Bitchy Mum 101
1. Wear an aloof and disinterested expression.
2. Do not smile at people who smile at you. Similarly, force out a hello (maximum) to people who say hi to you – but do not say hi first.
3. Firmly believe that you have enough friends and you don’t need to talk to other mums just because you have children the same age who are playing together nicely.
4. Manoeuvre your child towards children you consider to be appropriate play mates or keep your child on your knee to avoid interaction with others.
5. When spoken to by other friendly Mums, reply with a simple answer and do not ask a question in return.
6. Wear large sunglasses after any play/learning event to avoid the possibility of a ‘smile and wave’ when leaving the car park.
7. Leave quickly after your child’s class to avoid chit chat with non-bitchy mums.
8. Prepare a list of responses to questions beginning with ‘my child…’ Or any other first-person reference. Allow all to believe that you are handling everything perfectly and getting oodles of sleep – showing cracks is a sign of weakness in the bitchy mum aesthetic!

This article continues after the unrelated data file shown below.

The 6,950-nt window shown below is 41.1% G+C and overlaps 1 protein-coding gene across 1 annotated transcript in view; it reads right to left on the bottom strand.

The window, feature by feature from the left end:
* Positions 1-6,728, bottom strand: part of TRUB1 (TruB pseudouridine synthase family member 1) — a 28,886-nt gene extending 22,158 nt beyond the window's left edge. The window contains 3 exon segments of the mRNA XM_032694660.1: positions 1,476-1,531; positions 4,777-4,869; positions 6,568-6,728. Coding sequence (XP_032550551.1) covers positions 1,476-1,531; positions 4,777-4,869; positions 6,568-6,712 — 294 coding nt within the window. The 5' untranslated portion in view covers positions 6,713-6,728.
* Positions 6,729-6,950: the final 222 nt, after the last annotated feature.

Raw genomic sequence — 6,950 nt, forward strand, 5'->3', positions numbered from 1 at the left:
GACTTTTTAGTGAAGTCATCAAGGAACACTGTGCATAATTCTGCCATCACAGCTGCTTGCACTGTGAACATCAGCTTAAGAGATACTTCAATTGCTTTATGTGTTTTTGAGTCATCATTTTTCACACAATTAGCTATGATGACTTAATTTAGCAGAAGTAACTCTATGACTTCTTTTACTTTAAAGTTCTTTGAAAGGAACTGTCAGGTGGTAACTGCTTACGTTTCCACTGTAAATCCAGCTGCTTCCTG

9. If you have friends who introduce you to other friends because they think you will get along, do not ask about them or remember their names to show that you are disinterested.
10. Embrace the bitch within – it is better to appear to be a bitch than to suffer from shyness.
**This little post is (obviously I hope!) written with tongue firmly in cheek. It is inspired by a recent gathering of mummies that proved to be less than social. I was the friendliest of the bunch and was not rewarded with much in return. Those Mums were good at being bitchy mums but none of them knew each other! And it got me thinking… Given that I don’t have a bank of ‘slap down’ lines that I would be comfortable using against bitchy-mum-strangers, perhaps it would be better to just join in?
But if you don’t want to appear to be a bitch – simply do the opposite of all of these ten steps.
I would love to know the experiences of other parents. Does having children automatically give you something worthwhile to have in common with other mums and dads? Is ‘flying solo’ at children’s events just the way of the future?